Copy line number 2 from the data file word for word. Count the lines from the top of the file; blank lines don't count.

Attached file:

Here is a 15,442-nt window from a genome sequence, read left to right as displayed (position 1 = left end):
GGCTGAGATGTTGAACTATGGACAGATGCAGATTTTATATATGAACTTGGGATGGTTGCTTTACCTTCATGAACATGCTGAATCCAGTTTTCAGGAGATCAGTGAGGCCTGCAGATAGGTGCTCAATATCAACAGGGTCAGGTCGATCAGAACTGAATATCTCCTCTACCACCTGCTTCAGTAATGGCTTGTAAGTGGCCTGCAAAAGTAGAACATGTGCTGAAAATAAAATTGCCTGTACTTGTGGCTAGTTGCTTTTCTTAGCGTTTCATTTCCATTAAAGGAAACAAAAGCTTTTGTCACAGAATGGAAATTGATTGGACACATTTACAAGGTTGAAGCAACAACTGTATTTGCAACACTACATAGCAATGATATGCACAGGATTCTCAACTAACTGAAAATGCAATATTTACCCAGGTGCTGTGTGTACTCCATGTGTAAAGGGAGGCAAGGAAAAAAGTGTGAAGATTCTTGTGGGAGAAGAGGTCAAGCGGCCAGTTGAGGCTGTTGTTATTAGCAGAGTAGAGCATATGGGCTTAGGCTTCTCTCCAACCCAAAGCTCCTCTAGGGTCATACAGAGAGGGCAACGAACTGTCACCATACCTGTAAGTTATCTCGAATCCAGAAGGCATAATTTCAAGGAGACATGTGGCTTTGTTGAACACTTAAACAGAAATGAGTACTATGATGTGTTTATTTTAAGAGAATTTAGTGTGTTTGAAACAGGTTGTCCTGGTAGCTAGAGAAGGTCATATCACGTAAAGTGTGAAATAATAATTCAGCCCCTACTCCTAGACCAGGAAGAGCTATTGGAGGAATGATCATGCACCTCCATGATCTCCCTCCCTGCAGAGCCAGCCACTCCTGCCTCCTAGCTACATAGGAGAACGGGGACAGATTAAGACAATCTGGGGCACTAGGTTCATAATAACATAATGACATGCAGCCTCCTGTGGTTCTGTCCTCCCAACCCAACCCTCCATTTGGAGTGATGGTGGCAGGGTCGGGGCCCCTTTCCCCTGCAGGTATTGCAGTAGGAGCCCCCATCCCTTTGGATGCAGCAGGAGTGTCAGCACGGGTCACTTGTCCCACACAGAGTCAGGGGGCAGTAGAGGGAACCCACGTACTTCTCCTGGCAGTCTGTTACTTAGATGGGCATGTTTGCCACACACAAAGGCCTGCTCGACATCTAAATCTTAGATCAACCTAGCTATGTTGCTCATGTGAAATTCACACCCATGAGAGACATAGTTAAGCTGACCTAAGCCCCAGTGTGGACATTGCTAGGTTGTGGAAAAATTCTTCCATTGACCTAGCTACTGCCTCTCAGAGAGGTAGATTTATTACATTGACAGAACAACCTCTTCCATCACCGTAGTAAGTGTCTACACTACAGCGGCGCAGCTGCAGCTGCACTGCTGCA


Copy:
GGCTGAGATGTTGAACTATGGACAGATGCAGATTTTATATATGAACTTGGGATGGTTGCTTTACCTTCATGAACATGCTGAATCCAGTTTTCAGGAGATCAGTGAGGCCTGCAGATAGGTGCTCAATATCAACAGGGTCAGGTCGATCAGAACTGAATATCTCCTCTACCACCTGCTTCAGTAATGGCTTGTAAGTGGCCTGCAAAAGTAGAACATGTGCTGAAAATAAAATTGCCTGTACTTGTGGCTAGTTGCTTTTCTTAGCGTTTCATTTCCATTAAAGGAAACAAAAGCTTTTGTCACAGAATGGAAATTGATTGGACACATTTACAAGGTTGAAGCAACAACTGTATTTGCAACACTACATAGCAATGATATGCACAGGATTCTCAACTAACTGAAAATGCAATATTTACCCAGGTGCTGTGTGTACTCCATGTGTAAAGGGAGGCAAGGAAAAAAGTGTGAAGATTCTTGTGGGAGAAGAGGTCAAGCGGCCAGTTGAGGCTGTTGTTATTAGCAGAGTAGAGCATATGGGCTTAGGCTTCTCTCCAACCCAAAGCTCCTCTAGGGTCATACAGAGAGGGCAACGAACTGTCACCATACCTGTAAGTTATCTCGAATCCAGAAGGCATAATTTCAAGGAGACATGTGGCTTTGTTGAACACTTAAACAGAAATGAGTACTATGATGTGTTTATTTTAAGAGAATTTAGTGTGTTTGAAACAGGTTGTCCTGGTAGCTAGAGAAGGTCATATCACGTAAAGTGTGAAATAATAATTCAGCCCCTACTCCTAGACCAGGAAGAGCTATTGGAGGAATGATCATGCACCTCCATGATCTCCCTCCCTGCAGAGCCAGCCACTCCTGCCTCCTAGCTACATAGGAGAACGGGGACAGATTAAGACAATCTGGGGCACTAGGTTCATAATAACATAATGACATGCAGCCTCCTGTGGTTCTGTCCTCCCAACCCAACCCTCCATTTGGAGTGATGGTGGCAGGGTCGGGGCCCCTTTCCCCTGCAGGTATTGCAGTAGGAGCCCCCATCCCTTTGGATGCAGCAGGAGTGTCAGCACGGGTCACTTGTCCCACACAGAGTCAGGGGGCAGTAGAGGGAACCCACGTACTTCTCCTGGCAGTCTGTTACTTAGATGGGCATGTTTGCCACACACAAAGGCCTGCTCGACATCTAAATCTTAGATCAACCTAGCTATGTTGCTCATGTGAAATTCACACCCATGAGAGACATAGTTAAGCTGACCTAAGCCCCAGTGTGGACATTGCTAGGTTGTGGAAAAATTCTTCCATTGACCTAGCTACTGCCTCTCAGAGAGGTAGATTTATTACATTGACAGAACAACCTCTTCCATCACCGTAGTAAGTGTCTACACTACAGCGGCGCAGCTGCAGCTGCACTGCTGCA